Bra-A-Week [35]: Bra Theory- Plunge Wires


Hi All!
Today I have more bra theory for you all and another bra to demonstrate!
*sorry for the late post- usually I like to get these up before noon- but this is quite the big post and I had some last minute urgent shop errands to run!!*
And finally a Bra-Theory bra that is symmetrical!!
And made with my Ravishing Raspberry & Black Bra Kit!! <3 (shameless self promotion)
So as was suggested in the comments last week I thought I would demonstrate changing your regular or long-wired bra into a plunge bra! – Lowering the wire for a shorter wire front and bringing the bridge and the cups down! Great for plunging tops!
So now I’m going to show you how I went from this pattern:
(my red old faithful)
To this pattern:
 (my daring raspberry plunge!)

* now I want to make a comment on this right away about the bridge width- since I’m sure I’ll get a comment that it looks really wide- but this is how wide my bridge is naturally at this low point on the bra- and it is the same width on my red bra with longer wires at that point in the bra. Generally when I make a plunge bra I artificially narrow the bridge to give more of a ‘cleavage’ effect. But I wanted to show what a plunge bra without that modification looked like for this Bra Theory. Plus this type of bra does have it’s place for wider plunging necklines!*

Here we go!!
First you want to mark on your pattern pieces your wireline- because this is what you are modifying! I’ve highlighted it in pink! Now I should mention here that my pattern pieces have NO seam allowances- and I highly recommend taking away all seam and elastic allowances so you don’t have to worry about them- then add them back after you make your new seam lines.

Then you’re going to look at your wires- how long are the ones in your original pattern? How short are the ones for your new plunge look? Generally underwires should come up to the same height under the arm (since you don’t want to lose support there), and they are shorter in the front- where you want the exposure!

So in my red bra I used an  Extra Long wire, and for my new plunge bra- I’m using a short- you can see that in their correct orientation, they are the same height under the arm, but one is much shorter in the front!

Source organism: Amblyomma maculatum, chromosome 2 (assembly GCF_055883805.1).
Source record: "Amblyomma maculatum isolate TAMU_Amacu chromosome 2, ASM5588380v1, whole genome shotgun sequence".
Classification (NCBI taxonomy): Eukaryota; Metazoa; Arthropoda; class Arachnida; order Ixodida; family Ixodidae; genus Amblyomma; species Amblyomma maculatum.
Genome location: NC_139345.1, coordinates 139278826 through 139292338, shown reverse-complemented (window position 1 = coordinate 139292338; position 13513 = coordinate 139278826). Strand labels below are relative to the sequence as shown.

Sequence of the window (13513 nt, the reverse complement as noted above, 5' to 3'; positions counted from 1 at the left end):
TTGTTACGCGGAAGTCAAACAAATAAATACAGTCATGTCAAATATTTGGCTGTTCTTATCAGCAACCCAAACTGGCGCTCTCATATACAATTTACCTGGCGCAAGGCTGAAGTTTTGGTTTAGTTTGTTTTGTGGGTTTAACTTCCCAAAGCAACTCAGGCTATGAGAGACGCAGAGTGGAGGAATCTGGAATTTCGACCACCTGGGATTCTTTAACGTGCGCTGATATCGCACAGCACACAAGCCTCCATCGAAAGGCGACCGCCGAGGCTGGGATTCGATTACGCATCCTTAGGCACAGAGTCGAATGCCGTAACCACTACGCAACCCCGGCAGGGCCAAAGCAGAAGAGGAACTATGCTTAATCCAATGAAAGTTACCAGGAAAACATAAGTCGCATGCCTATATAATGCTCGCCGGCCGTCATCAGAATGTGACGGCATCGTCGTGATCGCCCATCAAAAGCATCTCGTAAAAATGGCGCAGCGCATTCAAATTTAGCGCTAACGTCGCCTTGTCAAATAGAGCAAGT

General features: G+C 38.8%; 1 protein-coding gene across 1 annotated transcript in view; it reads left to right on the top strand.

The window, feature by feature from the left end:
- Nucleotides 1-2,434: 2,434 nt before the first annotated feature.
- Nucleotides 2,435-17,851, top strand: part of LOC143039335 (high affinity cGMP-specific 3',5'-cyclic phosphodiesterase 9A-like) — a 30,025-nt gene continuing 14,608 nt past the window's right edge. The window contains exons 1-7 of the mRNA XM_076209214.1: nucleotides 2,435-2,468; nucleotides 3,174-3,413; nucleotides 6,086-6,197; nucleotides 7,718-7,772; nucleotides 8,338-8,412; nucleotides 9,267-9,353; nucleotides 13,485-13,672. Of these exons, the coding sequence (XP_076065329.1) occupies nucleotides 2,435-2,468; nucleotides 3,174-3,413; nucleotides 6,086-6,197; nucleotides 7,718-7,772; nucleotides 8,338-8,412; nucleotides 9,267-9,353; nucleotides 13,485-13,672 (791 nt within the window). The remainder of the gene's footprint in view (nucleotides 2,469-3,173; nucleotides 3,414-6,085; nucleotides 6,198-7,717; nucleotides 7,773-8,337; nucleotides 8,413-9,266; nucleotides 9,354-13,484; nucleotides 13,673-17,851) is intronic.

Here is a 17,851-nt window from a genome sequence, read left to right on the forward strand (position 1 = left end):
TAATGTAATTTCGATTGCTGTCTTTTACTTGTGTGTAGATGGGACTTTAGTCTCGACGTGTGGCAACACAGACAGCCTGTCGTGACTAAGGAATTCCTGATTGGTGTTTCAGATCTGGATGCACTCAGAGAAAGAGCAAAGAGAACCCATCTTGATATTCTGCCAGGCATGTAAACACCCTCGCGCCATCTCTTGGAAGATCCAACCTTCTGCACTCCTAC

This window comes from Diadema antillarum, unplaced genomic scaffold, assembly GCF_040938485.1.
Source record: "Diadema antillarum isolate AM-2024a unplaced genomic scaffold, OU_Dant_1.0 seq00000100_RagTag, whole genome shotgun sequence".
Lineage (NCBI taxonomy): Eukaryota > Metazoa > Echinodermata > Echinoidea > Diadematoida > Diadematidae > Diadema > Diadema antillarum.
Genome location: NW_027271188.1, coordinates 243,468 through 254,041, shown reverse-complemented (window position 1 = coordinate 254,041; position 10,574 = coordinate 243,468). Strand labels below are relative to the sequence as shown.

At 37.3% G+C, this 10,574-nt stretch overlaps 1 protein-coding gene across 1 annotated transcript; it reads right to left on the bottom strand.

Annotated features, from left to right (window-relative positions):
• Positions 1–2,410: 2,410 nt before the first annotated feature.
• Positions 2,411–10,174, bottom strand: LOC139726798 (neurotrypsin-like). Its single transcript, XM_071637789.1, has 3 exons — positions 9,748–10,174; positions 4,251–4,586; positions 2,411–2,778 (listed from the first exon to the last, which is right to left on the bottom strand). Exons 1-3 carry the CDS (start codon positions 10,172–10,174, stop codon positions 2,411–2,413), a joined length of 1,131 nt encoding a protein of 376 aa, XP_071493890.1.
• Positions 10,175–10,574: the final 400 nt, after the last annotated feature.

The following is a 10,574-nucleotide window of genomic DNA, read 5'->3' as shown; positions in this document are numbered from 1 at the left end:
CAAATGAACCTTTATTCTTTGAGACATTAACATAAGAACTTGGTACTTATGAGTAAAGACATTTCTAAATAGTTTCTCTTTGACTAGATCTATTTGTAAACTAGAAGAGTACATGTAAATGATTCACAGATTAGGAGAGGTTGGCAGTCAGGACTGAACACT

Then you have to measure the actual difference in length between the wires. This one is 2 and 3/16ths   of an inch shorter than my extra long wire and my pattern.

 

Then you go back to your pattern and mark down your wireline in the front the difference between your wires on your centre front of the cup.

Now you might run into the problem that I did- your cross cup seam is in the middle of the amount you have to mark down.

So then what you have to do is join your upper and lower cup along the seamlines (overlapping your curves), to connect your wireline. Then you can mark down for your new shorter wire.

 

Once you’ve measured the point where your new wire ends. Then you connect your strap point to your new wire-end – and voila! You have your new neckline!

So you can definitely leave the draft here- just cut off the new neckline and get back to stitching- but you also might like to re-arrange some of your seams to work better with your new shape. For example- in this new neckline- my horizontal seam would end at an awkward point on my neckline (awkward point circled and highlighted in blue)

 

Now you can decide how much you want to change your seamlines – vertical seams are quite popular in plunge bras, but for the sake of an exercise I’ll keep the seams similar- just bringing my cross cup down a little so it’s back in the wireline and not ending in my neckline.

These are my new seamlines highlighted in blue!  All you have to do is cut your new pieces apart along the seamlines and add your curves back into your bottom cup pieces!